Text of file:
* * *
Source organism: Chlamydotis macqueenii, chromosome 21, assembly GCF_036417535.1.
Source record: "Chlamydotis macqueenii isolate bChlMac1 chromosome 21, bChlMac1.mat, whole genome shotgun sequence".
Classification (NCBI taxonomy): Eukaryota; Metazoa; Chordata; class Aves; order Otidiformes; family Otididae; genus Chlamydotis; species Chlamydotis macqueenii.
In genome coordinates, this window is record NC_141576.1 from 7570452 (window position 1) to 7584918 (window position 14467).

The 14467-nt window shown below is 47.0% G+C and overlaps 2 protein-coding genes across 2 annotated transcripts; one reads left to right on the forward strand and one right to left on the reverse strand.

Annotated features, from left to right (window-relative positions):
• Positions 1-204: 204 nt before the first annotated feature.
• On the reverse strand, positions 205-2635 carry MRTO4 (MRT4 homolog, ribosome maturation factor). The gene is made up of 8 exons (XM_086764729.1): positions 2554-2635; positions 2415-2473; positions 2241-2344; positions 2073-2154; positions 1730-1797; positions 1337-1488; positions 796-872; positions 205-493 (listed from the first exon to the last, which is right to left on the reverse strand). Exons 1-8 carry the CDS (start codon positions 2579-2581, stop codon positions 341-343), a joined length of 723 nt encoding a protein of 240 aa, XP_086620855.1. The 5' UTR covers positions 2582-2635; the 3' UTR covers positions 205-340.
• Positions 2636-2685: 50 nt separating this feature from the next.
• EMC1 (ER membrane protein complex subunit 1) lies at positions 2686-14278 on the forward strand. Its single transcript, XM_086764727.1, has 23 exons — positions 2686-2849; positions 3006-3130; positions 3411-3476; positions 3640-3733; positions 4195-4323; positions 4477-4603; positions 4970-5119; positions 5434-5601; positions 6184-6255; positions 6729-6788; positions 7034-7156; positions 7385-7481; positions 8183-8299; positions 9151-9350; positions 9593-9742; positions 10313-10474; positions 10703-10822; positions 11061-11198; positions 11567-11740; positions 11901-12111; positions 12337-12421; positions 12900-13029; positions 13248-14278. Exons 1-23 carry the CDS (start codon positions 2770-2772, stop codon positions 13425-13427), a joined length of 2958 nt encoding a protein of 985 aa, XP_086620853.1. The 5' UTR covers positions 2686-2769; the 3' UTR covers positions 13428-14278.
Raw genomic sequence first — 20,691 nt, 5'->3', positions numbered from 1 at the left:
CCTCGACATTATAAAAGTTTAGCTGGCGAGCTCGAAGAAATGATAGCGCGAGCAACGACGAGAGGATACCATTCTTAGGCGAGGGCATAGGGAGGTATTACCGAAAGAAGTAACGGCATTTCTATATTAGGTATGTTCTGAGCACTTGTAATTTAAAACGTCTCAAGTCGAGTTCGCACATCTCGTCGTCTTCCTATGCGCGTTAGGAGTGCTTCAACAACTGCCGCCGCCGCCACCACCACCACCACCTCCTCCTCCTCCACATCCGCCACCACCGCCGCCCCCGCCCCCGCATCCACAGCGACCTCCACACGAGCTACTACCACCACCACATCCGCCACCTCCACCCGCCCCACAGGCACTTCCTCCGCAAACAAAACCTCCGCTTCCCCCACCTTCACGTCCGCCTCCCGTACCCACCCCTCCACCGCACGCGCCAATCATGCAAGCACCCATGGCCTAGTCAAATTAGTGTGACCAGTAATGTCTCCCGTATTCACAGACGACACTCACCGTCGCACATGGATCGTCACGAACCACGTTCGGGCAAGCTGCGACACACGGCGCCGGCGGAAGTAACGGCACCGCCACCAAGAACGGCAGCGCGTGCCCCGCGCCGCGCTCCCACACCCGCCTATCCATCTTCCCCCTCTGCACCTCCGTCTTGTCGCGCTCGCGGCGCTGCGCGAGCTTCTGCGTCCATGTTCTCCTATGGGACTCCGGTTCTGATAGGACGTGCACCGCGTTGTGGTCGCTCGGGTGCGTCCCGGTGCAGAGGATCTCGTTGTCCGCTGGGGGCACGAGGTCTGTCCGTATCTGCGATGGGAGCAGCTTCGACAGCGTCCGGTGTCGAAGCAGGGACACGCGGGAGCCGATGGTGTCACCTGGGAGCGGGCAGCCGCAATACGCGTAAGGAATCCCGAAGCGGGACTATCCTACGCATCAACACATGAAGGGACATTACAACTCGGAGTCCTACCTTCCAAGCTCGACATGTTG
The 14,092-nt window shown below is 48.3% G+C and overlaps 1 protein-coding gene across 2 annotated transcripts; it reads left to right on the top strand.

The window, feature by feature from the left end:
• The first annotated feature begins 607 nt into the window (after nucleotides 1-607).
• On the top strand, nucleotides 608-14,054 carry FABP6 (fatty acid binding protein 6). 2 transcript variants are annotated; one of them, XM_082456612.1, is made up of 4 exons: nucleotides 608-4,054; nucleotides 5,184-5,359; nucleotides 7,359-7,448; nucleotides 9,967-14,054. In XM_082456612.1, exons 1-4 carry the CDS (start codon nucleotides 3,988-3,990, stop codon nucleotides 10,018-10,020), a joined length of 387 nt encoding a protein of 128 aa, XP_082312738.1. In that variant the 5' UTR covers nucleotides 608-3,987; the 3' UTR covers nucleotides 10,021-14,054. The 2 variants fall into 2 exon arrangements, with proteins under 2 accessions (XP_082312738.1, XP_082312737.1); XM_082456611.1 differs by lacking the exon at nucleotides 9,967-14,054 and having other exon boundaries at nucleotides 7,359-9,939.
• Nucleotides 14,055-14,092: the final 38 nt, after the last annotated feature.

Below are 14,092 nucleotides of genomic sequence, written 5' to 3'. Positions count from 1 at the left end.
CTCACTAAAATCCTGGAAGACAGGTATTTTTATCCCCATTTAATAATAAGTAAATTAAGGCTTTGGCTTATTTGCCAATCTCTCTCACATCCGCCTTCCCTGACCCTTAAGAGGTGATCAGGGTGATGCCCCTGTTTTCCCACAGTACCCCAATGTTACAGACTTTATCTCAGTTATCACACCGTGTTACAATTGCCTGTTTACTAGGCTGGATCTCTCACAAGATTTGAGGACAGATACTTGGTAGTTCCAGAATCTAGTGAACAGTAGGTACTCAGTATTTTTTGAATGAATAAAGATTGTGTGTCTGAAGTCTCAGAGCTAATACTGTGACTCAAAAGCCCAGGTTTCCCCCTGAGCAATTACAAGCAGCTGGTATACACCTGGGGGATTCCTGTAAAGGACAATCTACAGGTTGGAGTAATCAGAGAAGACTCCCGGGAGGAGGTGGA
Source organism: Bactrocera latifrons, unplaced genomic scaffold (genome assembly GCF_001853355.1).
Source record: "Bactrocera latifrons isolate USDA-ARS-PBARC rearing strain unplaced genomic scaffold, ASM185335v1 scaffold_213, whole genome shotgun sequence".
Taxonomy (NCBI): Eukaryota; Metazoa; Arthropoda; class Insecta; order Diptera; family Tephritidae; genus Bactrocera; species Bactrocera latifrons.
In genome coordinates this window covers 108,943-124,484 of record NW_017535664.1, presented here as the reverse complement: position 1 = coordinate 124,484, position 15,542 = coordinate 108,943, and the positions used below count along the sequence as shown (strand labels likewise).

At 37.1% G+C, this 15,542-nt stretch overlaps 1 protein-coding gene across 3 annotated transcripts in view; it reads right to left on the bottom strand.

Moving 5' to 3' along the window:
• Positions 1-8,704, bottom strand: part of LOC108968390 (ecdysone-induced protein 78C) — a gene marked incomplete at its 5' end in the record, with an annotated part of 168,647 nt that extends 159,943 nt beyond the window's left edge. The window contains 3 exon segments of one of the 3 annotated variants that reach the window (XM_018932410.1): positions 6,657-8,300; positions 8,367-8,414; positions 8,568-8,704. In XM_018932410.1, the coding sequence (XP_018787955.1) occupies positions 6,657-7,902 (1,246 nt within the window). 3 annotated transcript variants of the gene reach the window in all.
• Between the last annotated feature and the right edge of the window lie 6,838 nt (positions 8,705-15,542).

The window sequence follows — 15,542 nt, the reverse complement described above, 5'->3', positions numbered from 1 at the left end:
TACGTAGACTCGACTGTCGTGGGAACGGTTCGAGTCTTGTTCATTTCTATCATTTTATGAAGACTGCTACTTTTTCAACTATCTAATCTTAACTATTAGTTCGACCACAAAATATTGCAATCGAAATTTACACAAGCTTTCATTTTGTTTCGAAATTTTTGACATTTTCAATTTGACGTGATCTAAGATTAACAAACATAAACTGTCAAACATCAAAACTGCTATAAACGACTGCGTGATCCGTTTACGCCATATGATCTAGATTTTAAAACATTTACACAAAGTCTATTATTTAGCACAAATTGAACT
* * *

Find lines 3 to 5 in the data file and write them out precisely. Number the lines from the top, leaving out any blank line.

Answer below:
Classification (NCBI taxonomy): Eukaryota; Metazoa; Chordata; class Aves; order Otidiformes; family Otididae; genus Chlamydotis; species Chlamydotis macqueenii.
In genome coordinates, this window is record NC_141576.1 from 7570452 (window position 1) to 7584918 (window position 14467).

The 14467-nt window shown below is 47.0% G+C and overlaps 2 protein-coding genes across 2 annotated transcripts; one reads left to right on the forward strand and one right to left on the reverse strand.